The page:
N2 - Epilepsy therapy is based on antiseizure drugs that treat the symptom, seizures, rather than the disease and are ineffective in up to 30% of patients. There are no treatments for modifying the disease-preventing seizure onset, reducing severity or improving prognosis. Among the potential molecular targets for attaining these unmet therapeutic needs, we focused on oxidative stress since it is a pathophysiological process commonly occurring in experimental epileptogenesis and observed in human epilepsy. Using a rat model of acquired epilepsy induced by electrical status epilepticus, we show that oxidative stress occurs in both neurons and astrocytes during epileptogenesis, as assessed by measuring biochemical and histological markers. This evidence was validated in the hippocampus of humans who died following status epilepticus. Oxidative stress was reduced in animals undergoing epileptogenesis by a transient treatment with N-acetylcysteine and sulforaphane, which act to increase glutathione levels through complementary mechanisms. These antioxidant drugs are already used in humans for other therapeutic indications. This drug combination transiently administered for 2 weeks during epileptogenesis inhibited oxidative stress more efficiently than either drug alone. The drug combination significantly delayed the onset of epilepsy, blocked disease progression between 2 and 5 months post-status epilepticus and drastically reduced the frequency of spontaneous seizures measured at 5 months without modifying the average seizure duration or the incidence of epilepsy in animals. Treatment also decreased hippocampal neuron loss and rescued cognitive deficits. Oxidative stress during epileptogenesis was associated with de novo brain and blood generation of high mobility group box 1 (HMGB1), a neuroinflammatory molecule implicated in seizure mechanisms. Drug-induced reduction of oxidative stress prevented HMGB1 generation, thus highlighting a potential novel mechanism contributing to therapeutic effects. Our data show that targeting oxidative stress with clinically used drugs for a limited time window starting early after injury significantly improves long-term disease outcomes. This intervention may be considered for patients exposed to potential epileptogenic insults.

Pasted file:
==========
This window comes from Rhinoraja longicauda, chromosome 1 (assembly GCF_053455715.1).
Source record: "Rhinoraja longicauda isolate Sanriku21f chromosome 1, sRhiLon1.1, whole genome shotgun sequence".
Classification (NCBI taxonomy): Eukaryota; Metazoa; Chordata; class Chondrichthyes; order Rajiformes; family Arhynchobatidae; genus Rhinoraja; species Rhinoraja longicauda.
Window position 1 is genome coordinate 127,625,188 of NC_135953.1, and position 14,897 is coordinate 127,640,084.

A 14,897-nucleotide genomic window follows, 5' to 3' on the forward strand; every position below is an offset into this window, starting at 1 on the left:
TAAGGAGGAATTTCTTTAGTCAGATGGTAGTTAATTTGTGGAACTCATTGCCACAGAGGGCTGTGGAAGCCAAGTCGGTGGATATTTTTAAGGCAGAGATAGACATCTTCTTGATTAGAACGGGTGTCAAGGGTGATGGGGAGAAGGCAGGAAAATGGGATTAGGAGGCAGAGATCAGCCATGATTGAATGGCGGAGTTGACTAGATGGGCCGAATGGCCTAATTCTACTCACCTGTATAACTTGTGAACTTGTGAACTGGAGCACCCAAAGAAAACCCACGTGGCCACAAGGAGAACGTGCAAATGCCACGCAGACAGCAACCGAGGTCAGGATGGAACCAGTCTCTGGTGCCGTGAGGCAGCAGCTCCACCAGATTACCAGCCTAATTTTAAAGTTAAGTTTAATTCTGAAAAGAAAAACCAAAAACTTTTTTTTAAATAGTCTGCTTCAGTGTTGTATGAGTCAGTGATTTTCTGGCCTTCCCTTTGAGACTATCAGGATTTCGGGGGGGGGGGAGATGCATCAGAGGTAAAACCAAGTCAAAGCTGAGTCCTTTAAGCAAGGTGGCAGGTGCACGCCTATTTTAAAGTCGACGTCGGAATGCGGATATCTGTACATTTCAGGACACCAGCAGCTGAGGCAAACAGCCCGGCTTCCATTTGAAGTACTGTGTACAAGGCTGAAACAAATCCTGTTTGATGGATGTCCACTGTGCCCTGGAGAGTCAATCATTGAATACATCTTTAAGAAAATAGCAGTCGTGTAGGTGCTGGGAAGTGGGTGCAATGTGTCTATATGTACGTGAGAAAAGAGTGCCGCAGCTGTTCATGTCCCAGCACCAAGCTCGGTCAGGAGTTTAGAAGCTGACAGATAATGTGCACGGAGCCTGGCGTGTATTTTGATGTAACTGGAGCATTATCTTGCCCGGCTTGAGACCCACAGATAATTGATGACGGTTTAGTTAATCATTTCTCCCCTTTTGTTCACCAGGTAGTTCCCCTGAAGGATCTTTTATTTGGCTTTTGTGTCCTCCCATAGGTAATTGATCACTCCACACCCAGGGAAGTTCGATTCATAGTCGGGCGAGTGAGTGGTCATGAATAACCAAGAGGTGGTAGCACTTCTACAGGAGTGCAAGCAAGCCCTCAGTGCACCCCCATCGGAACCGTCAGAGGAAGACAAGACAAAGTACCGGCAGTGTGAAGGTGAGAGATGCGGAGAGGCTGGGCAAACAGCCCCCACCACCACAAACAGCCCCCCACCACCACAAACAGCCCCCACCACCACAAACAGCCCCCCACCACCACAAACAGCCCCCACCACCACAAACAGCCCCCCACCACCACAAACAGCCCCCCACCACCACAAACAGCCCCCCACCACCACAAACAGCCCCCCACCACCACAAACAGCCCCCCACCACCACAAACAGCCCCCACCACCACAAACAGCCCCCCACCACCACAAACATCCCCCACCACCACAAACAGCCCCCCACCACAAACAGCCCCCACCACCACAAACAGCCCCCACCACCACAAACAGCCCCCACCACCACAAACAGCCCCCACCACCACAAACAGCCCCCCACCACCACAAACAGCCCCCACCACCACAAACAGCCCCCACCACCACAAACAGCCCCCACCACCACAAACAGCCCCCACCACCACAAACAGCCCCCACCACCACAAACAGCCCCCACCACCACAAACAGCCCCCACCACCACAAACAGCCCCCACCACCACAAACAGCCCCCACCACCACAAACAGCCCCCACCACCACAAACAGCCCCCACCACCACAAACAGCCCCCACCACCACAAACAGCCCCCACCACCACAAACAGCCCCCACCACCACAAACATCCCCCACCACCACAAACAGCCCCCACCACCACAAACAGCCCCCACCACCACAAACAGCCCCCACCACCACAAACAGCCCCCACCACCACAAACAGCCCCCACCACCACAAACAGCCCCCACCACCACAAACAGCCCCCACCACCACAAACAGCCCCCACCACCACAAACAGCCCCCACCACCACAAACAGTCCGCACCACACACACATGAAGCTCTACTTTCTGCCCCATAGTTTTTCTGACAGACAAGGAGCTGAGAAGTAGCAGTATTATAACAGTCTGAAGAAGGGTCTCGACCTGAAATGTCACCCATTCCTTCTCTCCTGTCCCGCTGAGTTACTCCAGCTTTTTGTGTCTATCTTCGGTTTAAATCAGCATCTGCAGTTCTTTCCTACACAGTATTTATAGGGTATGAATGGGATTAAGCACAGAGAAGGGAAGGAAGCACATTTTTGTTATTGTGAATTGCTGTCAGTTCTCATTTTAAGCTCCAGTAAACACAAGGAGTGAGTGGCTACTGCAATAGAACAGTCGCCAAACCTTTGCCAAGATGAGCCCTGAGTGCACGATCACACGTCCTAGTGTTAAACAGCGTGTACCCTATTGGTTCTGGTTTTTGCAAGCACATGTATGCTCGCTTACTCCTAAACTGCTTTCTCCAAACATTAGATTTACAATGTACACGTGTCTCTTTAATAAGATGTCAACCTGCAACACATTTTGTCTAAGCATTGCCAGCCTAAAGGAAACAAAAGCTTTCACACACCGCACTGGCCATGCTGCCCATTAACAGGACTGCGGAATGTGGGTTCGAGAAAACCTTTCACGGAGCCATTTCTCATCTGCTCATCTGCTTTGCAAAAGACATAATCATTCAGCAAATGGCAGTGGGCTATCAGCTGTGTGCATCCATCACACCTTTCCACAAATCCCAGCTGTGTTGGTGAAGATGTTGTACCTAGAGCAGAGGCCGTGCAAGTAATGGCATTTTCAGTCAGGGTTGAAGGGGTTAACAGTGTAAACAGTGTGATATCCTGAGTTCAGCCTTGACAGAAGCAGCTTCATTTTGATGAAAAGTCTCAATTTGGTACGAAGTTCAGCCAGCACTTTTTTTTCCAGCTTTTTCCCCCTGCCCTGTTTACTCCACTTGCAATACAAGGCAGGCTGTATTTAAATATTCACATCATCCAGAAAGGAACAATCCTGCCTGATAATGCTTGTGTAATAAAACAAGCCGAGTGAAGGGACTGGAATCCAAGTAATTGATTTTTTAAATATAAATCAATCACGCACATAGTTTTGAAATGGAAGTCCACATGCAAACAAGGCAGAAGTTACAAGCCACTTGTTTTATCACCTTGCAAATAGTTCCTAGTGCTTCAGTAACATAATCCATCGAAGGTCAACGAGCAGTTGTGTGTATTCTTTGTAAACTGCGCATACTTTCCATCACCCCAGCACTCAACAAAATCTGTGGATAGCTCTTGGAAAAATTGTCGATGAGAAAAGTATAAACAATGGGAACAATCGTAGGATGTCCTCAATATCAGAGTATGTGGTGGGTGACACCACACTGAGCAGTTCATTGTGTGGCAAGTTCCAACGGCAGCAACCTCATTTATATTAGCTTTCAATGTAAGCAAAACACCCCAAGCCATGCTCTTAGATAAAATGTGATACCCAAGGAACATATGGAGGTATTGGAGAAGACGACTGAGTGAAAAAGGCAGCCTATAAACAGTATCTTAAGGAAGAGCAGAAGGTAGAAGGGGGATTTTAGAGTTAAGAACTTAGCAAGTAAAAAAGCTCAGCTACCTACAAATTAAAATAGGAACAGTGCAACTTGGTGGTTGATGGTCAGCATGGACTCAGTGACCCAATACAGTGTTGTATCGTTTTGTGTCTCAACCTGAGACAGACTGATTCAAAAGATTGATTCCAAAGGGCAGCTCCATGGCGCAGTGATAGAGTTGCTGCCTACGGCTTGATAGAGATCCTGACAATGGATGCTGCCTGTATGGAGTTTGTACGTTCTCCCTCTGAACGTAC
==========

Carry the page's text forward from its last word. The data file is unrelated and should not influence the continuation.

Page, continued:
AB - Epilepsy therapy is based on antiseizure drugs that treat the symptom, seizures, rather than the disease and are ineffective in up to 30% of patients. There are no treatments for modifying the disease-preventing seizure onset, reducing severity or improving prognosis. Among the potential molecular targets for attaining these unmet therapeutic needs, we focused on oxidative stress since it is a pathophysiological process commonly occurring in experimental epileptogenesis and observed in human epilepsy. Using a rat model of acquired epilepsy induced by electrical status epilepticus, we show that oxidative stress occurs in both neurons and astrocytes during epileptogenesis, as assessed by measuring biochemical and histological markers. This evidence was validated in the hippocampus of humans who died following status epilepticus. Oxidative stress was reduced in animals undergoing epileptogenesis by a transient treatment with N-acetylcysteine and sulforaphane, which act to increase glutathione levels through complementary mechanisms. These antioxidant drugs are already used in humans for other therapeutic indications. This drug combination transiently administered for 2 weeks during epileptogenesis inhibited oxidative stress more efficiently than either drug alone. The drug combination significantly delayed the onset of epilepsy, blocked disease progression between 2 and 5 months post-status epilepticus and drastically reduced the frequency of spontaneous seizures measured at 5 months without modifying the average seizure duration or the incidence of epilepsy in animals. Treatment also decreased hippocampal neuron loss and rescued cognitive deficits. Oxidative stress during epileptogenesis was associated with de novo brain and blood generation of high mobility group box 1 (HMGB1), a neuroinflammatory molecule implicated in seizure mechanisms. Drug-induced reduction of oxidative stress prevented HMGB1 generation, thus highlighting a potential novel mechanism contributing to therapeutic effects. Our data show that targeting oxidative stress with clinically used drugs for a limited time window starting early after injury significantly improves long-term disease outcomes. This intervention may be considered for patients exposed to potential epileptogenic insults.

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DO - 10.1093/brain/awz130